- water is held too tightly to be use to most plant
- habitat for microbes
Department of Environmental Science and Technology
Soil Solution (Soil Water):
Ideal Management
• adequate supply at all time for growing
plants
• adequate supply of dissolved nutrient at
all times
• minimize losses of water (and nutrients)
• minimize adverse condition for plant
growth
−acidity
Department of Environmental Science and Technology
Biological Classification
of Soil Water
• excess or gravitational water
- water that drains from soil 1-3 days after a rainfall
or irrigation (in macropores)
• available
- water that is in a form crop plants can use (in
mespores)
• unavailable
- water that is held to tightly by the soil to be
usable by most crop plants (in micropores)
Department of Environmental Science and Technology
Department of Environmental Science and Technology
Nature and Properties
Of Soils, Brady and Weil
similar diagram on
p. 67 of the MANMH
Department of Environmental Science and Technology
Why Liming to Reduce Soil
Acidity is Helpful…
Department of Environmental Science and Technology
Soils Store Stuff
• some types of materials but no others
• adsorption
−“ad” not “ab”
−attraction of a material for a surface
−layer silicate minerals, metal oxides and
humus
Department of Environmental Science and Technology
Soil Model
biomass
organic
solids
residues &
by-products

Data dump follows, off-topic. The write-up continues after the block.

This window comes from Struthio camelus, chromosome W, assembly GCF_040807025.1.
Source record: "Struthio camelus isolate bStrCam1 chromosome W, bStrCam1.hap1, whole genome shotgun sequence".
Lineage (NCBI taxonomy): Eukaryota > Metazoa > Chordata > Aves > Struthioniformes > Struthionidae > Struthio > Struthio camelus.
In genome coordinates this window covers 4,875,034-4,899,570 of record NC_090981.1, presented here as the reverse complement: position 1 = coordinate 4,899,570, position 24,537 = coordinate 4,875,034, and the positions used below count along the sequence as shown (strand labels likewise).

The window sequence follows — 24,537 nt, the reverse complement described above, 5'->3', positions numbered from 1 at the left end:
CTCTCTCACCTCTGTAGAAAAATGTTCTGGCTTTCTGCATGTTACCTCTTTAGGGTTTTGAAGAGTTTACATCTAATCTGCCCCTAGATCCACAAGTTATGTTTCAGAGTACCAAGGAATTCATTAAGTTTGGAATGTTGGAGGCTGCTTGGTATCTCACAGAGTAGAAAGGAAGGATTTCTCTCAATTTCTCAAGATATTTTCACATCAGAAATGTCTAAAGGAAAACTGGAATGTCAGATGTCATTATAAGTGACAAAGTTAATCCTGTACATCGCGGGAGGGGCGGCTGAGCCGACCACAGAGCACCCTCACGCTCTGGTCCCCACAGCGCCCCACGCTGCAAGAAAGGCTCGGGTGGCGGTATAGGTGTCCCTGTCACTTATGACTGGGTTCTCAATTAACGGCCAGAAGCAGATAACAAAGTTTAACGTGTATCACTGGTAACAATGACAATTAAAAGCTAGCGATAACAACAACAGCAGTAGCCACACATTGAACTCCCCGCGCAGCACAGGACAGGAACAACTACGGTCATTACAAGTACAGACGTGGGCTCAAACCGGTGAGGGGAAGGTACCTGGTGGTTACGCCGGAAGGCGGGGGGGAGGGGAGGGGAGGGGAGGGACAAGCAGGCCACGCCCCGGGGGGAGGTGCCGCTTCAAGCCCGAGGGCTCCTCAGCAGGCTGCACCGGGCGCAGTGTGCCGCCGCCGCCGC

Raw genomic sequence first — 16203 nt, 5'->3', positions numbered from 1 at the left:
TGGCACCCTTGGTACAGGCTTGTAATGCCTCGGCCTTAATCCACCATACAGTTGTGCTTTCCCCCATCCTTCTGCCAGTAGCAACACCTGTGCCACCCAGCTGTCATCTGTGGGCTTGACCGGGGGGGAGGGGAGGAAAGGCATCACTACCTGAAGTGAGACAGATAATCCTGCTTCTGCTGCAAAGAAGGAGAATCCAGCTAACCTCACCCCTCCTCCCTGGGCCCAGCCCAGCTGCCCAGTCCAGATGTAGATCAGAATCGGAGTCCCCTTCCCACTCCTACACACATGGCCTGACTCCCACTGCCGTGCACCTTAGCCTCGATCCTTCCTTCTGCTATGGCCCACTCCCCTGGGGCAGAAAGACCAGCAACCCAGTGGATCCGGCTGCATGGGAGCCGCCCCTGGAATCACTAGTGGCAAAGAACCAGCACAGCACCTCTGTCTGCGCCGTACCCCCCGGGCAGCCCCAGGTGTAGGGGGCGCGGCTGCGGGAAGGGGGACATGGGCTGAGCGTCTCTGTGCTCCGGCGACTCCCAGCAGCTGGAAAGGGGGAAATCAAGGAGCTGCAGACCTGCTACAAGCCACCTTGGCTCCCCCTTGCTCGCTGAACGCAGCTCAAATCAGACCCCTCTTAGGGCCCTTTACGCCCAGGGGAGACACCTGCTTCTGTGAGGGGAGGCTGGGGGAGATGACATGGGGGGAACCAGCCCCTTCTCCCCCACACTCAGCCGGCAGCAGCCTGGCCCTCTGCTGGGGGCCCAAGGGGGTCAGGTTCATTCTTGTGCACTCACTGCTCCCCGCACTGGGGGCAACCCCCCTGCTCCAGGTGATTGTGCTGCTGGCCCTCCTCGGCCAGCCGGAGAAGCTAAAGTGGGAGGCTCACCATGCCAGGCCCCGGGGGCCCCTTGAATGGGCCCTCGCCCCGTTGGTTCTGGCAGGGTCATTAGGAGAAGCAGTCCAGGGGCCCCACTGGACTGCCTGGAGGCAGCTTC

soil
solution
soil
air
sand
silt
clay layer
minerals
humus
Pore space
inorganic
solids
oxides
clay
Department of Environmental Science and Technology
SSSAJ v. 75
Department of Environmental Science and Technology
SSSAJ v. 75
The Adsorption Story
• layer silicate minerals (clay minerals)
−net negative charge (temperate zone)
−adsorb cations (Ca+2, H+, …)
• metal oxides
−iron oxides in humid East
−adsorb large oxyanions (phosphate)
• humus
−several types of reactive surfaces
−adsorbs cations & organic molecules
Department of Environmental Science and Technology
Cation Exchange Capacity
(CEC)
• adsorption and desorption of cations at
negatively charged sites
−layer silicates and humus
−protected from leaching
−replenish the soil solution when plant
uptake or leaching removes nutrients
−the “storehouse” of cationic nutrients
Department of Environmental Science and Technology
Department of Environmental Science and Technology
Soil Texture and Cation
Exchange Capacity
Soil Texture
Cation Exchange Capacity
sands
fine sandy loams
loams and silt loams
clay loams
clays
cmolc/kg
1-5
5-10
5-15
15-30
>30
Department of Environmental Science and Technology
Soil Testing for Fertility Status
Department of Environmental Science and Technology
Nutrient Applications
• commercial inorganic fertilizers
• commercial organic fertilizers
• compost and manure